Novel Immunotherapeutic Approaches to Treating HPV-Related Head and Neck Cancer

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    Head and neck cancer (HNC) is the seventh most common malignancy, with oropharyngeal squamous cell carcinoma (OPSCC) accounting for a majority of cases in the western world. While HNC accounts for only 5% of all cancers in the United States, the incidence of a subset of OPSCC caused by human papillomavirus (HPV) is increasing rapidly. The treatment for OPSCC is multifaceted, with a recently emerging focus on immunotherapeutic approaches. With the increased incidence of HPV-related OPSCC and the approval of immunotherapy in the management of recurrent and metastatic HNC, there has been rising interest in exploring the role of immunotherapy in the treatment of HPV-related OPSCC specifically. The immune microenvironment in HPV-related disease is distinct from that in HPV-negative OPSCC, which has prompted further research into various immunotherapeutics. This review focuses on HPV-related OPSCC, its immune characteristics, and current challenges and future opportunities for immunotherapeutic applications in this virus-driven cancer

    Long-term air pollution exposure and malignant intracranial tumours of the central nervous system: a pooled analysis of six European cohorts

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    BACKGROUND: Risk factors for malignant tumours of the central nervous system (CNS) are largely unknown. METHODS: We pooled six European cohorts (N = 302,493) and assessed the association between residential exposure to nitrogen dioxide (NO2), fine particles (PM2.5), black carbon (BC), ozone (O3) and eight elemental components of PM2.5 (copper, iron, potassium, nickel, sulfur, silicon, vanadium, and zinc) and malignant intracranial CNS tumours defined according to the International Classification of Diseases ICD-9/ICD-10 codes 192.1/C70.0, 191.0-191.9/C71.0-C71.9, 192.0/C72.2-C72.5. We applied Cox proportional hazards models adjusting for potential confounders at the individual and area-level. RESULTS: During 5,497,514 person-years of follow-up (average 18.2 years), we observed 623 malignant CNS tumours. The results of the fully adjusted linear analyses showed a hazard ratio (95% confidence interval) of 1.07 (0.95, 1.21) per 10 μg/m³ NO2, 1.17 (0.96, 1.41) per 5 μg/m³ PM2.5, 1.10 (0.97, 1.25) per 0.5 10-5m-1 BC, and 0.99 (0.84, 1.17) per 10 μg/m³ O3. CONCLUSIONS: We observed indications of an association between exposure to NO2, PM2.5, and BC and tumours of the CNS. The PM elements were not consistently associated with CNS tumour incidence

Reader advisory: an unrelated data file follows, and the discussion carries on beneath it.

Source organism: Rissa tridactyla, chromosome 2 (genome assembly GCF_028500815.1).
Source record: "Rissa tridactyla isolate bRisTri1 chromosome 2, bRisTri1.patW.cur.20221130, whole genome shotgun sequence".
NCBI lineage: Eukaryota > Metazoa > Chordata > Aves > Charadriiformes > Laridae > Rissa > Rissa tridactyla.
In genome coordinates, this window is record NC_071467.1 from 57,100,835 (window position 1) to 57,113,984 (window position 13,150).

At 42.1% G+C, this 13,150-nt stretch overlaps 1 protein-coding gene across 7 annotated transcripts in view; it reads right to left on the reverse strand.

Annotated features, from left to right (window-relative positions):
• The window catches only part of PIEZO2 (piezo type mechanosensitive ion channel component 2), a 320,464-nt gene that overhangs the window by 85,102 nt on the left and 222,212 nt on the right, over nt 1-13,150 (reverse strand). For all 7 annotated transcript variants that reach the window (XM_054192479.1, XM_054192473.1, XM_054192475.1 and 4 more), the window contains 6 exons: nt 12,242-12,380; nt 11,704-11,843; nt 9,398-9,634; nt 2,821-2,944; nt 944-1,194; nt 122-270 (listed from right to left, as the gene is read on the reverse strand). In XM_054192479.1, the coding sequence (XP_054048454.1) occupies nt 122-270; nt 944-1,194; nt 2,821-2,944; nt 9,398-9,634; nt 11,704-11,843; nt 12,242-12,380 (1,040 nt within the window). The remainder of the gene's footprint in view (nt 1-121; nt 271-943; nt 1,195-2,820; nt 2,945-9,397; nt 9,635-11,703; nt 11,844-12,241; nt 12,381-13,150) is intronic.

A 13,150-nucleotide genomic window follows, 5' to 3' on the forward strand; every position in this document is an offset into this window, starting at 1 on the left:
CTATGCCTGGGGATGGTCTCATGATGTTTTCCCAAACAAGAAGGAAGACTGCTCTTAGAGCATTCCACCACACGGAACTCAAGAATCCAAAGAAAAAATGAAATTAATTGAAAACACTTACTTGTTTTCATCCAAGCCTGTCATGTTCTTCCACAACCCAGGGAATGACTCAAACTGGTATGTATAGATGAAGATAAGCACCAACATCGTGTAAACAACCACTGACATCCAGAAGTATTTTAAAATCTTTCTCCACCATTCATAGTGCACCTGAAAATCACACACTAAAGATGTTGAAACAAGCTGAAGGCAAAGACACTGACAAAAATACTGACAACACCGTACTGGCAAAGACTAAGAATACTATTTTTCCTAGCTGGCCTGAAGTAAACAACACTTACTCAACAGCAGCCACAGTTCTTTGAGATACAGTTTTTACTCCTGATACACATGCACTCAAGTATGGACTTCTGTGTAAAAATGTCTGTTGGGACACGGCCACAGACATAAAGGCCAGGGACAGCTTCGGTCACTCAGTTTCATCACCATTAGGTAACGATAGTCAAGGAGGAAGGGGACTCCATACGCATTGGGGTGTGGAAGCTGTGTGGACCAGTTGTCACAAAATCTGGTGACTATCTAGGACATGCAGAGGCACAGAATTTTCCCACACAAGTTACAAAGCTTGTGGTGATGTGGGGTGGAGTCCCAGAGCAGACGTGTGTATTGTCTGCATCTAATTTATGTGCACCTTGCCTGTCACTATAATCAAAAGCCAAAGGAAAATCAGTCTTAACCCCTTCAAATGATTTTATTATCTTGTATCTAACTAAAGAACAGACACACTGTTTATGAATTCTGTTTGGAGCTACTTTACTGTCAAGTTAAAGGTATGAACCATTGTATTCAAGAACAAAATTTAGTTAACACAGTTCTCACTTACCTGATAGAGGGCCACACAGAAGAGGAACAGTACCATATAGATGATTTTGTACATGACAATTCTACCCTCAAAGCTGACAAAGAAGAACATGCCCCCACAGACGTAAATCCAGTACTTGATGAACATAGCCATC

Clean air in europe for all: taking stock of the proposed revision to the ambient air quality directives. A Joint ERS, HEI, and ISEE Workshop Report

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    Ambient air pollution is a major public health concern and comprehensive new legislation is currently being considered to improve air quality in Europe. The European Respiratory Society (ERS), Health Effects Institute (HEI), and International Society for Environmental Epidemiology (ISEE) organised a joint meeting on May 24, 2023 in Brussels, Belgium, to review and critically evaluate the latest evidence on the health effects of air pollution and discuss ongoing revisions of the European Ambient Air Quality Directives (AAQDs). A multi-disciplinary expert group of air pollution and health researchers, patient and medical societies, and policy representatives participated. This report summarises key discussions at the meeting

    Novel Immunotherapeutic Approaches to Treating HPV-Related Head and Neck Cancer